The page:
Yosemite: Snake Dike

New Project.jpgSnake Dike route (red section was roped, blue was unroped)

We woke up just after 3am. Trying to stay quiet, we put on our packs and made our way out of the sleepy campground. After a mile on flat ground we started the 2000 foot ascent to Nevada Falls. The darkness revealed no other headlamps which meant that we were the first climbers on the trail. With snow forecast in the late afternoon, we wanted to avoid waiting in line at the base of the route. In the darkness, my maps.me app forced us to turn off the John Muir trail a bit too early (on the way back we spotted a cairn about half a mile up the trail) and we made a roundabout way across the lower slabs of Liberty Cap, finally descending to Lost Lake via a steep gully. A few minutes later, the nearly vertical SE face of Half Dome appeared towering above our heads.

IMG_8925.jpgQuick break while ascending the base slabs

Making our way up the steep slabs at the base, we climbed up a rock filled gully and then carefully traversed left over the top of the slabs. A fall here would drop you several hundred feet into the valley below. Steve and I both wore trail runners and even with the occasional raindrops falling, we got by just fine. We got to the base just after 7:30am, a brutal 4 hour approach. The clouds had drifted in and obscured the top of Half Dome. Just across the valley hung some of the dreariest looking clouds I had ever seen. Amid the fog and biting wind we decided to go for it.

Screen Shot 2019-10-02 at 5.51.23 PM.pngEric traversing ledges at the start of pitch 2

We took the easier 5.6 slab variation, starting from the left side and avoiding climbing under a roof. There’s a single tree to sling for protection on the slab and after that you climb onto a flake with plenty of hands. Pitch two leads out to the right on thin ledges (see pic) and then straight up past a bolt. By the start of pitch three, the clouds were starting to steam off and the sun was out. This is the crux pitch with a smooth 5.7 slab traverse and then you’re on the “dike” which has many features for both feet and hands. Since we were simul climbing, the crux came when I was still a few feet from being on the dike and ran out of rope. I then had to cling to the wall while Eric made the sketchy traverse below me, praying that he wouldn’t fall and pull us both off the wall. He made it just fine.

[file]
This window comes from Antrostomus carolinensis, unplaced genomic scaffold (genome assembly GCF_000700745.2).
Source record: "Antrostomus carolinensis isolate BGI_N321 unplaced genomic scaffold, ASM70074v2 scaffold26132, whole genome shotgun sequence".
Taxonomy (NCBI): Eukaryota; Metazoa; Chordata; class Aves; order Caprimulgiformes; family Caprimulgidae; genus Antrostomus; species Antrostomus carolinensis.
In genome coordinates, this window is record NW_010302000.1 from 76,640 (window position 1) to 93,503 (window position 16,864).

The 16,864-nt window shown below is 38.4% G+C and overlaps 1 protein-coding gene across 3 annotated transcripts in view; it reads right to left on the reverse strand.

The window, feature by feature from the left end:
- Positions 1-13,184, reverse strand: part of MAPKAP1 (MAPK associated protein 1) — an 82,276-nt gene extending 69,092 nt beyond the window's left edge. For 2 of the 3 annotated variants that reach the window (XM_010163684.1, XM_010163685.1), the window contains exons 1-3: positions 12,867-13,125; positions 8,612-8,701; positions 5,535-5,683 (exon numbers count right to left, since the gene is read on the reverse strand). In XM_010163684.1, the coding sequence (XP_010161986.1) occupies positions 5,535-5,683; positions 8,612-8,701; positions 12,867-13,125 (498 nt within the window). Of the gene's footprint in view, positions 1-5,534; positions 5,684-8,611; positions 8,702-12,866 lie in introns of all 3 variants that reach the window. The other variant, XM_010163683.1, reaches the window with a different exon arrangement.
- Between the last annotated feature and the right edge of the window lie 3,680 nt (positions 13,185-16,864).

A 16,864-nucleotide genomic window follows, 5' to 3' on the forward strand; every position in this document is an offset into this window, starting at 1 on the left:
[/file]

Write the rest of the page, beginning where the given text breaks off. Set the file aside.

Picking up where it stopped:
IMG_8935.jpgSteve on pitch 3

IMG_8939.jpgSteve on pitch 5

The next few pitches were definitely “R” rated for run-out. One bolt about every 80 feet. That’s like free-soloing a climbing gym wall and a half. Luckily the climbing was easy and none of us fell. By the 7th pitch, the wall became less steep and Eric ran the last (eighth) pitch out almost 200 feet before placing any gear. Mostly because he only had 3 cams and wisely saved them all for the belay anchor.

IMG_1487.jpgQuick selfie midway up the route

The climb finished in a fenced in rock formation where it was safe to unrope and climb over a small roof and onto endless slab. This part was a bit scary at first because it was possible to slip and roll off the side of Half Dome. We kept our climbing shoes on and after a few hundred feet it felt as natural as walking up a hill.

IMG_8972.jpgAnchor on the final pitch

IMG_8976.jpgUnroped and looking back down the slabs

It took another hour of walking the slabs across the top of Half Dome to meet up with popular cables route and we met about two dozen people on the summit around 12:30pm. We hung out for an hour eating salami and crackers and then snapped some photos at the summit. We looked around the valley and talked about other walls we planned to climb in the future. We started the descent down the cables around 2pm and arrived back at Upper Pines campground around 5:30pm, a full two hours before it would begin raining.

IMG_1521.jpgSummit shot!


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